What to Expect
When you walk into St. Paul’s for the first time, we want you to feel welcome and experience worship that allows you to explore and expand your relationship with God. Please make yourself at home and don’t hesitate to ask a member of the clergy or a parishioner if you have questions about our church. You may sit anywhere you like in the church. We hope you spend some time enjoying the beautiful historic building and our lovely stained glass windows before and after the service.
Our liturgies follow the Book of Common Prayer. The first version of this book was written in England in 1549; the one we use today is quite different, and was last updated in 1979. In a typical Sunday Holy Eucharist, the service is divided into two parts. It begins with the traditional acclamation of the blessing of God from the doors into the church. The celebrant (the priest in charge of the liturgy) says “Blessed be God: Father, Son, and Holy Spirit.” The congregation responds by saying “And blessed be God’s kingdom, now and forever. Amen.” This opening acclamation changes during special times of the church year, like at Easter. After the acclamation, the choir, servers, and clergy process down the center aisle to the chancel, or the front part of the church, as the congregation sings a hymn. The liturgy then follows with readings from the Old Testament, a Psalm, an Epistle (letter) from the New Testament, and with a reading from one of the Gospels (the books of Matthew, Mark, Luke and John). A sermon is given by the priest, and then we recite the Nicene Creed and offer prayers. After the prayers, we confess our sins, and the priest pronounces God’s forgiveness and absolution; then we “pass the Peace” and greet our fellow worshipers with the Peace of God.
Between the first and second portions of the liturgy, announcements are made. The second part of the liturgy is the communion, and begins with the offering. Then the liturgy for the Eucharist is read, bread and wine are blessed and broken, and the congregation comes to the altar to take communion. If you are unable to come to the altar, tell an usher and they will have communion brought to you in the pews. It is the practice of The Episcopal Church to invite all baptized Christians, not only Episcopalians, to join us at the altar rail. The priest will place the bread in your hands. You can receive the wine in two ways: by dipping your bread into a small “intinction cup,” or by drinking from the chalice. If you do not wish to take communion, you are most welcome to come to the altar rail, cross your arms in front of your chest, and receive a blessing from the priest. The service ends with prayer, a blessing, and a congregational hymn.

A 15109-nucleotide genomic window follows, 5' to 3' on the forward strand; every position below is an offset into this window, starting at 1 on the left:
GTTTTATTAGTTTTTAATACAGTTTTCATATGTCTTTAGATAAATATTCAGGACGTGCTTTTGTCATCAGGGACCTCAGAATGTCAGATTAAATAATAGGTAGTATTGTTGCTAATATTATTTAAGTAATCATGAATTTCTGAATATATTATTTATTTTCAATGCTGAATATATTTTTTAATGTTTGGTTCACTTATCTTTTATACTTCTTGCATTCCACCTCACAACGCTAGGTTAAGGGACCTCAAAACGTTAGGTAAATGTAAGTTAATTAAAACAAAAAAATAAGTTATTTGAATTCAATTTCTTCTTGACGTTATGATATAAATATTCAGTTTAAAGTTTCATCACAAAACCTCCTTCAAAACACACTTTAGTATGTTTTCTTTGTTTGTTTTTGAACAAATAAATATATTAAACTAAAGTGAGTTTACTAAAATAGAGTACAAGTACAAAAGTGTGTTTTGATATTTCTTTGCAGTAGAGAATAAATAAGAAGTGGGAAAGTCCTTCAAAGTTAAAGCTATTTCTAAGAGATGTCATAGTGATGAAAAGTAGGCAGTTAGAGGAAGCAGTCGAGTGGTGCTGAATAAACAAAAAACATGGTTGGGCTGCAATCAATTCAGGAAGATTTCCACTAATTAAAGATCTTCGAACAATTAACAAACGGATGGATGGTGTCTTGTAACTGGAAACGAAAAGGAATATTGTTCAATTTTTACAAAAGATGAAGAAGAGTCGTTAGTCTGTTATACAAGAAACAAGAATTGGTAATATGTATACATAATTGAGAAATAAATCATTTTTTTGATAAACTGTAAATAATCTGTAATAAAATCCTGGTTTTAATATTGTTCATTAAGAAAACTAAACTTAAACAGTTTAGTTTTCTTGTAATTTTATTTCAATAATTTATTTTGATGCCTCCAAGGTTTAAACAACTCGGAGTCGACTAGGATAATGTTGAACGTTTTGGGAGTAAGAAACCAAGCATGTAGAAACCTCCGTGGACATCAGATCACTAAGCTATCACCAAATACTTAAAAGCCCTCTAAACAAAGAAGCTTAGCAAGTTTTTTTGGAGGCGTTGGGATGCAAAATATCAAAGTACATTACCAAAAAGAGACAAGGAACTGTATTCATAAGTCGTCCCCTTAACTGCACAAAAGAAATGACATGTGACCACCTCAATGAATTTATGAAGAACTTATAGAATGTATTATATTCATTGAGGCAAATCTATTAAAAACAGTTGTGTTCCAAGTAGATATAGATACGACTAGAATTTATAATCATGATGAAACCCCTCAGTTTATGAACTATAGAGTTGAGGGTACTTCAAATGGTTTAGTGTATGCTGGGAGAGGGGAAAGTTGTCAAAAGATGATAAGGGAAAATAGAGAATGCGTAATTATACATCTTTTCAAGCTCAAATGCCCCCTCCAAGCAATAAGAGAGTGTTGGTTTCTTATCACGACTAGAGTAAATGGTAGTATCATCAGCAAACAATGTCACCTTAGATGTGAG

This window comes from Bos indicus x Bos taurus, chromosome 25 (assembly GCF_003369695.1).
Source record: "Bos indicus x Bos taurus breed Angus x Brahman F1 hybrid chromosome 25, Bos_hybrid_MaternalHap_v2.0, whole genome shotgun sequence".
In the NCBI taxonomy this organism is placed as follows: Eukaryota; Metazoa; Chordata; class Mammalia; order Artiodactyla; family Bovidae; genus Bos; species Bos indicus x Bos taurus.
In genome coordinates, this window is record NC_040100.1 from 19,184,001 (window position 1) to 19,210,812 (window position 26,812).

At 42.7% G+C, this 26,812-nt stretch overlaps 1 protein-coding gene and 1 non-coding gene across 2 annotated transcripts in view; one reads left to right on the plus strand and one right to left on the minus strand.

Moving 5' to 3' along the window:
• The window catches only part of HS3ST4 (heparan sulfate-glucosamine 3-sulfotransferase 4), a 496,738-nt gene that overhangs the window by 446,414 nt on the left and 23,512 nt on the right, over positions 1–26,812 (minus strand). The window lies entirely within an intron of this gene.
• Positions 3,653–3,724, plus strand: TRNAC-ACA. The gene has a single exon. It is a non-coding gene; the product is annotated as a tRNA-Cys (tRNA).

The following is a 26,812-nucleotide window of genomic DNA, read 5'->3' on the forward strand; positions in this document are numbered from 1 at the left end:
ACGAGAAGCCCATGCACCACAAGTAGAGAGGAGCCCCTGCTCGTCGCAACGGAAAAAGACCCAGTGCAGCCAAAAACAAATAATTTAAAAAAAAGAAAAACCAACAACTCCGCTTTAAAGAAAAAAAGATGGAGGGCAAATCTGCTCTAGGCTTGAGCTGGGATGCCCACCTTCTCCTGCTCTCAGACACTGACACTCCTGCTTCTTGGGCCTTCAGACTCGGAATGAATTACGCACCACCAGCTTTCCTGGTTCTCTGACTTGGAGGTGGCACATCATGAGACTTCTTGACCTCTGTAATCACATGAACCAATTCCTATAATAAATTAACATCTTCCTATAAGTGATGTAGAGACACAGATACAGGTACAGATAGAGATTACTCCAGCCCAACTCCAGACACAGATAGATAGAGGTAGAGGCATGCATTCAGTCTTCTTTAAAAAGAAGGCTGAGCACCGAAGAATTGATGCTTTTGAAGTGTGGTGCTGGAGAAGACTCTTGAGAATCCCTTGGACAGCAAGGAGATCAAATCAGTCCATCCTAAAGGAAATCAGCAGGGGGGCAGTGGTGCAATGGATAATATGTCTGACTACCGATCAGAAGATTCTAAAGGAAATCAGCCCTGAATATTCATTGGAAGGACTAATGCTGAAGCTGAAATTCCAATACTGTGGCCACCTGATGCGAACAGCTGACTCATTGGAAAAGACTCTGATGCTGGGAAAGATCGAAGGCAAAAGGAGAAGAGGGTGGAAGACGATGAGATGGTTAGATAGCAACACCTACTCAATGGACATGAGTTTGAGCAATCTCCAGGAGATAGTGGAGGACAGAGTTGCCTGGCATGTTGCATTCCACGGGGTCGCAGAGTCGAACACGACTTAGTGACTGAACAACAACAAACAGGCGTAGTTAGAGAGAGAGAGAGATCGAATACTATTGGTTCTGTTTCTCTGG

Parents with Children
Going to religious services with children can be intimidating, and parents may wonder at what age children should be encouraged to stay with their family for the worship service. At St. Paul’s children participate in the worship service by singing each Sunday in the Children’s Choir, serving as Acolytes, and carrying the food pantry alms basket forward during the offertory. Children are most welcome at this church.
For families desiring to sit together through worship, you may pick up a worship activity pack in the narthex (this is the entry area of the church, before you enter the nave, the main part of the church where you sit during services). Younger children may be dropped off in the nursery, and picked up from the nursery during the passing of the peace, if you would like them present for Holy Eucharist.